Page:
This isn’t really a question regarding Audacity’s features, but rather help on modifying audio. I’m also very new to Audacity, so I’ve yet to know how I can use the tools provided to optimize the quality (I use 2.1.0.) I have looked up tutorials, but none of them necessarily helps clean out the bad quality.
I can’t listen to your recording right now because I’m at work.
But, there’s a reason pros still record in soundproof studios with good equipment, and on-location movie dialog and sound effects are re-recorded in the studio for the same reason. There’s only so much you can do with a bad recording…
Like I said, I haven’t listened to what you’ve got and you may be able to make some improvement.
There’s not much improvement can be made to that (with any software).
Your recording level was way too high, which has caused severe “clipping” (a form of distortion that occurs when the signal level is too high).
Severe distortion is permanent and irreversible. The only “fix” is to re-record and set the recording level lower.
So how do you optimize an abomination of a microphone with Audacity?
In post production? You don’t. Between the overload, clipping distortion and massive noise reduction, there’s nothing left to rescue. This is the same request as the people who record a live concert. Between the pounding overload and other distortions, they don’t have an actual audio track to rescue, either.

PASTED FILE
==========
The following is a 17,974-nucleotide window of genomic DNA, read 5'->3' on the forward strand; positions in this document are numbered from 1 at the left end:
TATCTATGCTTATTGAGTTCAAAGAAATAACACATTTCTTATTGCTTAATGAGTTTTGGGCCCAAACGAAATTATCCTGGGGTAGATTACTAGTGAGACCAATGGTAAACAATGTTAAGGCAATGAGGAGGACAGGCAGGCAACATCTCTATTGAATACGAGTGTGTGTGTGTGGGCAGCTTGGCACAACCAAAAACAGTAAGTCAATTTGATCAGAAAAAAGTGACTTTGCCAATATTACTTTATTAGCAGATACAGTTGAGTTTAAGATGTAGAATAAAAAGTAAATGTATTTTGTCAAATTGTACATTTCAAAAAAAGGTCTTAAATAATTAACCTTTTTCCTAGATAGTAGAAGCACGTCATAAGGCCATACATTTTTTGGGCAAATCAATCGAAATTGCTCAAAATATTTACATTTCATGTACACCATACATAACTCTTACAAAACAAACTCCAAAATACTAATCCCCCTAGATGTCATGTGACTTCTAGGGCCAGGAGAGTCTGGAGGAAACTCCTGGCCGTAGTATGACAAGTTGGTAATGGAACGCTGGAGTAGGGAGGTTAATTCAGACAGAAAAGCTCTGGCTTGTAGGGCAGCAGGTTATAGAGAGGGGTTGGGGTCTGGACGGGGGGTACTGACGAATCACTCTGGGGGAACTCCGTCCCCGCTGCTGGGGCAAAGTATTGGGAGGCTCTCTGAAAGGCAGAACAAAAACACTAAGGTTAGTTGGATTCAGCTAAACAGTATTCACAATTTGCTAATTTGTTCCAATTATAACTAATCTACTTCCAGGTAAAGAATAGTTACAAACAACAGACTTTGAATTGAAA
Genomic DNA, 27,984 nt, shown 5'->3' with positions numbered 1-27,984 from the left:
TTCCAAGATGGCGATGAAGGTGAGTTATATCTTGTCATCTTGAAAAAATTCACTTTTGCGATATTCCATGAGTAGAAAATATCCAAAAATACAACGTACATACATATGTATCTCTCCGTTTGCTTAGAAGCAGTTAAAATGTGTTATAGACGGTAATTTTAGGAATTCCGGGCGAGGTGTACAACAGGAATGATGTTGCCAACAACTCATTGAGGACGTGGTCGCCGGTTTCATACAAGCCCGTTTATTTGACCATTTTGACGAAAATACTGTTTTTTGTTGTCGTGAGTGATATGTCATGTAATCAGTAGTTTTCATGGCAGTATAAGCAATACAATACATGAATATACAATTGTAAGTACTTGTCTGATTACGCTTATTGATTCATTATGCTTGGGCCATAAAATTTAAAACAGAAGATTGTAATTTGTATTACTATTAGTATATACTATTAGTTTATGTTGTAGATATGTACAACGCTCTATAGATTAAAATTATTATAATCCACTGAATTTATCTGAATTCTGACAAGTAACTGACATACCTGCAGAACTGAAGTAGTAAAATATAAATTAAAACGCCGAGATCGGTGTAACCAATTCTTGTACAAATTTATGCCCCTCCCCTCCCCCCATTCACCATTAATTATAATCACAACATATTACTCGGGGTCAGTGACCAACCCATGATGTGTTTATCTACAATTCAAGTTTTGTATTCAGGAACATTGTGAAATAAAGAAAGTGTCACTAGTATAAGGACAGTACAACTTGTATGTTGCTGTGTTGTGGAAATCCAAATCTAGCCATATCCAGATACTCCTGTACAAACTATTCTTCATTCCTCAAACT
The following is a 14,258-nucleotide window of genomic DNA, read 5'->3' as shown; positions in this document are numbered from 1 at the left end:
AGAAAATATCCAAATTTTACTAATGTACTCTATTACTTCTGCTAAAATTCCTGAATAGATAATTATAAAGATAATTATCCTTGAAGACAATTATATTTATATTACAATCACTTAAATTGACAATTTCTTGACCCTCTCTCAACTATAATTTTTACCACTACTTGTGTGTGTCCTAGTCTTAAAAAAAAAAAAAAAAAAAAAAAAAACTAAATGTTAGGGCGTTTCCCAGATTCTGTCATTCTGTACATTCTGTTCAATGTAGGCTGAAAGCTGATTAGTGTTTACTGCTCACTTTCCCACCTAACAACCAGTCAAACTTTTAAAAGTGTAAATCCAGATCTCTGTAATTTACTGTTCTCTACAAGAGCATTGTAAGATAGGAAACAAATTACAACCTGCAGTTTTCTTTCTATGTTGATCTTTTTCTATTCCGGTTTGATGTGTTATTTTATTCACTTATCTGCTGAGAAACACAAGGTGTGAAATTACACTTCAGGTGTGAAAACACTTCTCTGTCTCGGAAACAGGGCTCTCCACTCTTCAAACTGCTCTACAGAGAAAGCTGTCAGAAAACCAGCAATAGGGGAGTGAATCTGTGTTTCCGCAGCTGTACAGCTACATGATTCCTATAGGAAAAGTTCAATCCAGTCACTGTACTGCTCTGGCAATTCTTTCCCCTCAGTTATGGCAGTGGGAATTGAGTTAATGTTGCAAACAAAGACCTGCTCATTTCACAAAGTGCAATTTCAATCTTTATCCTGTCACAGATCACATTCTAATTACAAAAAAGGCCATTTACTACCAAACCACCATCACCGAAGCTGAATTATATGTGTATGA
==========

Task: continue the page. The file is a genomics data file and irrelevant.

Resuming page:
I didn’t crank down the performance, but if this voice is mixed with good-sounding show sound, and that’s the only track you have, that’s the end.
The Big Kids have “reshoot.” Not every live shoot goes perfectly. Some of them turn into what you have, so the Producer gathers everybody together and they shoot it again.
Best Practices has you performing the voice track and then, when you’re finished but before you do anything else, select the track by itself and export it as a perfect quality, uncompressed WAV (Microsoft) 16 bit sound file. I was going to post that the WAV export would not have helped you, but if you had the voice track before you messed with it, we might have been able to do something. We can’t take filters and effects out of a track.
little did we know how atrocious the mic quality is.
Just so you don’t spill over into calling the microphone bad. Probably not. I can make almost any microphone sound like that by using it wrong. I can get that honky, wine-glass voice by either overusing Audacity > Noise Reduction, or running the noise reduction software built into my computer. Many new computers do that now.
The voice track and the game was recorded together. This is the exact quality it came out as.
I would have to take your system apart to figure out why it was doing that, but using the microphone wrong is right at the top of my possible hit list.
Recording Game Commentary creates very serious technical problems and we do not recommend Audacity for that. So there is that in addition to everything else.
And there’s still no bringing your recorded show voice back. We can convert it to different bad, but not make it better.